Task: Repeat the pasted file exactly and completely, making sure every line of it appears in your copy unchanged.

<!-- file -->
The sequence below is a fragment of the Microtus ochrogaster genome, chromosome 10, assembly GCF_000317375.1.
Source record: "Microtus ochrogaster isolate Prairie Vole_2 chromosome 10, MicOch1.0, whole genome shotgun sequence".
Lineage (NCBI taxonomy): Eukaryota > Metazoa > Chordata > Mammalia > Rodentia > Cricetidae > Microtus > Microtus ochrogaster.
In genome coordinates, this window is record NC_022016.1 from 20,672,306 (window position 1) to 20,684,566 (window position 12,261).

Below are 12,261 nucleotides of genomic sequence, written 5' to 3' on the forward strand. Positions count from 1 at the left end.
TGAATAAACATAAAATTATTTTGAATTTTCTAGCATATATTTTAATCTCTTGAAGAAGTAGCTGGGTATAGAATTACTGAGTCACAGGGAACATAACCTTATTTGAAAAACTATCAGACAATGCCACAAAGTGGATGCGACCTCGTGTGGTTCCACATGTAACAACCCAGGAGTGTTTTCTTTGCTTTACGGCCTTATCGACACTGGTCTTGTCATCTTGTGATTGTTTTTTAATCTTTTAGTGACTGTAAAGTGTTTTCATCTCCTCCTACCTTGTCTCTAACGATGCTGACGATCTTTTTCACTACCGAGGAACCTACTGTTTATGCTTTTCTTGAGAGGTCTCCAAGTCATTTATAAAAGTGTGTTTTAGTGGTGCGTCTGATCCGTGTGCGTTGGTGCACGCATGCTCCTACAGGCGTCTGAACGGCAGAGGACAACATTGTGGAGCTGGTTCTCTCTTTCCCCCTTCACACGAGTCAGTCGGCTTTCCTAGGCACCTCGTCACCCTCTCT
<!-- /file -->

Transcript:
The sequence below is a fragment of the Microtus ochrogaster genome, chromosome 10, assembly GCF_000317375.1.
Source record: "Microtus ochrogaster isolate Prairie Vole_2 chromosome 10, MicOch1.0, whole genome shotgun sequence".
Lineage (NCBI taxonomy): Eukaryota > Metazoa > Chordata > Mammalia > Rodentia > Cricetidae > Microtus > Microtus ochrogaster.
In genome coordinates, this window is record NC_022016.1 from 20,672,306 (window position 1) to 20,684,566 (window position 12,261).

Below are 12,261 nucleotides of genomic sequence, written 5' to 3' on the forward strand. Positions count from 1 at the left end.
TGAATAAACATAAAATTATTTTGAATTTTCTAGCATATATTTTAATCTCTTGAAGAAGTAGCTGGGTATAGAATTACTGAGTCACAGGGAACATAACCTTATTTGAAAAACTATCAGACAATGCCACAAAGTGGATGCGACCTCGTGTGGTTCCACATGTAACAACCCAGGAGTGTTTTCTTTGCTTTACGGCCTTATCGACACTGGTCTTGTCATCTTGTGATTGTTTTTTAATCTTTTAGTGACTGTAAAGTGTTTTCATCTCCTCCTACCTTGTCTCTAACGATGCTGACGATCTTTTTCACTACCGAGGAACCTACTGTTTATGCTTTTCTTGAGAGGTCTCCAAGTCATTTATAAAAGTGTGTTTTAGTGGTGCGTCTGATCCGTGTGCGTTGGTGCACGCATGCTCCTACAGGCGTCTGAACGGCAGAGGACAACATTGTGGAGCTGGTTCTCTCTTTCCCCCTTCACACGAGTCAGTCGGCTTTCCTAGGCACCTCGTCACCCTCTCT